In June 2018 I was part of the team behind Global DevOps BootCamp (or GDBC in short). The goal of the boot camp is to create a world wide event where everyone could get a taste of DevOps on the Microsoft Stack. It is an amazing combination between getting your hands dirty and sharing experience and knowledge around VSTS, Azure, DevOps with other community members. This years edition was great, with 75 registered venues worldwide and 8.000 registered attendees! The feedback we’ve got was wonderful: a true community event where everybody was asking for more!
During the GDBC participants could try to complete 60+ challenges that the GDBC team had created. Those challenges where created by a team of more than 15 people (global organizers and venue organizers helped out), so they had quite a lot of changes during the preparation period. If you want to see and dive into the challenges, you can! The challenges have been open sourced for the community and can be found here: GitHub/XpiritBV/GDBC2018-Challenges.
The challenges would be created as work items inside a VSTS team, where participants would be assigned to, so they could collaborate on the challenges there. By dragging the work items to the “done” column, they’d indicated that they finished the challenge and received points for it, which they could follow on a leaderboard (more info in this post.
Early on, it was decided to save all the challenges in a git repository in VSTS, practicing what we wanted the participants to use (and because we are nerds!). The challenge definitions where saved as markdown files, with a yaml header to indicate if the challenge was a bonus challenge, if the challenge had additional help available and other properties. In 2017, the team only found out issues with the templates when the organizers ran their scripts to create the actual work items in VSTS.
To help the team with this, I started setting up a build and release pipeline in VSTS. Since there were a lot of moving parts with a complete team helping out, it would be helpful to run several checks during the changes to make sure all challenges where setup correctly.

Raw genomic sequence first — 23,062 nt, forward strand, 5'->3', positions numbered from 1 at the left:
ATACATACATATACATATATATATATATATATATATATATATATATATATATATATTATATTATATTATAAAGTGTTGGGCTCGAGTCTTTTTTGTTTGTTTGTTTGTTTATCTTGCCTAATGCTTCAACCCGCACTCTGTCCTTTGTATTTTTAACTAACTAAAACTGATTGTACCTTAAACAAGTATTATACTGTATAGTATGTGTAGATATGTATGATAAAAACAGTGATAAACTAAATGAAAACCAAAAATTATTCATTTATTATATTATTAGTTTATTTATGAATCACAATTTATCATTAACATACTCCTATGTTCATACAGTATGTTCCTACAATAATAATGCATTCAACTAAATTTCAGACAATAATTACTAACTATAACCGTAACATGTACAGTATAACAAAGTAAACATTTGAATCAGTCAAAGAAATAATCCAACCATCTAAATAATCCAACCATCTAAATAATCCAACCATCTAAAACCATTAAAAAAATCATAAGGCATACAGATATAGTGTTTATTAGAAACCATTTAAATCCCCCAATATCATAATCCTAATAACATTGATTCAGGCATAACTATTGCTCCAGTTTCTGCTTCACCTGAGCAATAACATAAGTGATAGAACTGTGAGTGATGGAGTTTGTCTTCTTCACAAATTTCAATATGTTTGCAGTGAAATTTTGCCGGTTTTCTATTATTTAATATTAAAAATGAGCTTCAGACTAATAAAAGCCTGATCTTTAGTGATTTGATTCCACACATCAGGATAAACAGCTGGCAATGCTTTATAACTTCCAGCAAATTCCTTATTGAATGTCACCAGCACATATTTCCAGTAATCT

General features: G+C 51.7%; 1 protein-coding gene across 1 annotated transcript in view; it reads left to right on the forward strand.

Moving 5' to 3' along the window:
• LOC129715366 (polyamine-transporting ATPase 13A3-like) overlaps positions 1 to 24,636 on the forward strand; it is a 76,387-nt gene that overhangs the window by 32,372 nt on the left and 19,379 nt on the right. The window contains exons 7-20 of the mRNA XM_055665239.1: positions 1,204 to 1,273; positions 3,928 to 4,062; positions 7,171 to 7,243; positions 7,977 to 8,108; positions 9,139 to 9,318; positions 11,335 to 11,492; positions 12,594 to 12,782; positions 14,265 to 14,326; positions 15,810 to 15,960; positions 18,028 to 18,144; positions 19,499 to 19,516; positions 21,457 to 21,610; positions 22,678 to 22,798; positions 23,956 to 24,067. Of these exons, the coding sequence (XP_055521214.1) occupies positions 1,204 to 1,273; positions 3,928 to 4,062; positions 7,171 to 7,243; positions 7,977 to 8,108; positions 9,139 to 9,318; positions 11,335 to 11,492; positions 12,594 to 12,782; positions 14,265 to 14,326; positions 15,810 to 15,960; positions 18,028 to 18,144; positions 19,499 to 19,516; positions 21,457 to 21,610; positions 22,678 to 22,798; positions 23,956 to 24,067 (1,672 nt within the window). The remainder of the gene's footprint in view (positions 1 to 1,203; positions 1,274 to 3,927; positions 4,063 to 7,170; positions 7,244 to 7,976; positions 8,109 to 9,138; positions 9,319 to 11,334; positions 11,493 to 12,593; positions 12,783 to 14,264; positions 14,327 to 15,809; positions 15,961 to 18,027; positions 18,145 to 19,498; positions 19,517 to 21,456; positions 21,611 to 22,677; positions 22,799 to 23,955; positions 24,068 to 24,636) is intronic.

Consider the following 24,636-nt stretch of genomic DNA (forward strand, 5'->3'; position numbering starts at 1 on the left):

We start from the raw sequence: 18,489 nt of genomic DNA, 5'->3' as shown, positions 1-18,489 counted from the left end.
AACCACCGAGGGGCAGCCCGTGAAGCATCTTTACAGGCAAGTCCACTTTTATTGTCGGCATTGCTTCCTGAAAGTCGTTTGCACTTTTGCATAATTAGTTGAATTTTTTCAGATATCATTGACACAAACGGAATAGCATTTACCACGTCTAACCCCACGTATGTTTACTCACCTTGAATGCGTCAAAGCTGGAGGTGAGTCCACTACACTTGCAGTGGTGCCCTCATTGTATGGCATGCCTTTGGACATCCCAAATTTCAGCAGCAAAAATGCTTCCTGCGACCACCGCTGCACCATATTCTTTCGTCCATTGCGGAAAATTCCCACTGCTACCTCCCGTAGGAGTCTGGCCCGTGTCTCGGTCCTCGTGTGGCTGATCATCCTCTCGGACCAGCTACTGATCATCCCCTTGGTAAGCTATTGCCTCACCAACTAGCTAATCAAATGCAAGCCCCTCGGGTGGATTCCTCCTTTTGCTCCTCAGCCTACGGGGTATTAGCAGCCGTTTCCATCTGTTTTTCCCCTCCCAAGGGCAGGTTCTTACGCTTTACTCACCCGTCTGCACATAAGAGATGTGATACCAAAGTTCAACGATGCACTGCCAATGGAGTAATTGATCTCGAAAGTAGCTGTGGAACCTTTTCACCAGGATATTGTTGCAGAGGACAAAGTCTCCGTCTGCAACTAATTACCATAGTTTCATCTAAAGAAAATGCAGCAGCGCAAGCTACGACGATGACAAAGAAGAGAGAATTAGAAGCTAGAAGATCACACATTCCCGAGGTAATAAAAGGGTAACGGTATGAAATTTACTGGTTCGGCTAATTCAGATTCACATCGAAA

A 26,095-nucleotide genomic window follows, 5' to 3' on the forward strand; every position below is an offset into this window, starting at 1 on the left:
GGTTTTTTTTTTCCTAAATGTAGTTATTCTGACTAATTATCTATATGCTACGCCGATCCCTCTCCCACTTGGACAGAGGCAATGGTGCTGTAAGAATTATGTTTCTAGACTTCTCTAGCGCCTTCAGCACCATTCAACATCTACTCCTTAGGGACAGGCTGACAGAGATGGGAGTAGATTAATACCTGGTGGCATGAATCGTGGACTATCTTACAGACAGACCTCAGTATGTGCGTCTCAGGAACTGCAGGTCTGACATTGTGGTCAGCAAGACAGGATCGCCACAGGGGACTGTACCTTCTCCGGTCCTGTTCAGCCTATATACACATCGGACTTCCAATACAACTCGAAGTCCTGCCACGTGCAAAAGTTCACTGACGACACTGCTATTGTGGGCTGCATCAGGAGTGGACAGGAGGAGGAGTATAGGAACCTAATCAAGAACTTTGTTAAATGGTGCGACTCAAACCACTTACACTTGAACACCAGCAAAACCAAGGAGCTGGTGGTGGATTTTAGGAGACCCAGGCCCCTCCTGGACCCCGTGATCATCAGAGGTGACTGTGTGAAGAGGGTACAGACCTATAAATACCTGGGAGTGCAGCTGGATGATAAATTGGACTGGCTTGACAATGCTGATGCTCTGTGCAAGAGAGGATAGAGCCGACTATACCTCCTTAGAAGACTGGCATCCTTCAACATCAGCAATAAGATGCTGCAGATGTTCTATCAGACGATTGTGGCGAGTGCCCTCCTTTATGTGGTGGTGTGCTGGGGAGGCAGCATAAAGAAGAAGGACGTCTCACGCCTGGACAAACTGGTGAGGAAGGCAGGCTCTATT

Eventually I even created another pipeline to push the changes into a VSTS team, so the challenge maintainers could see the end result as soon as possible. All tThis really helped fixing issues quickly.
We had a tool available to convert the markdown, read the yaml headers, parse all links and images in the markdown and eventually create work items from that. After adding additional checks to it, it could be used to check the challenges for completeness.
The tool, some PowerShell scripts, the challenges all had there own git repositories, so we could plug them in their own build pipelines: The tool was .NET core, the challenges would be published as artifacts and the same for the PowerShell scripts. You can see them linked as dependencies in the screenshot below.
In the environment was just one task: run the checks from the .NET core tooling:
The trigger for this was a pull request (PR) being created for the challenges repository, so the person creating the PR would get an email indicating the level of correctness of the challenges.
After the pull request was checked by the pipeline described above, then merged into master, the second pipeline would be triggered. This time a couple more steps where involved.
The artifacts where the same:
The tasks where as follows:
After this pipeline completed, the whole team could check the end result inside of VSTS, by checking the setup for the test team.
These pipelines helped the team find issues early on, so we could make sure the quality would be where we wanted it to be.
Hopefully this post gives you more insights into some of the work we did to help a team out. If there are parts of this pipeline that you’d want more detail of, please let me know.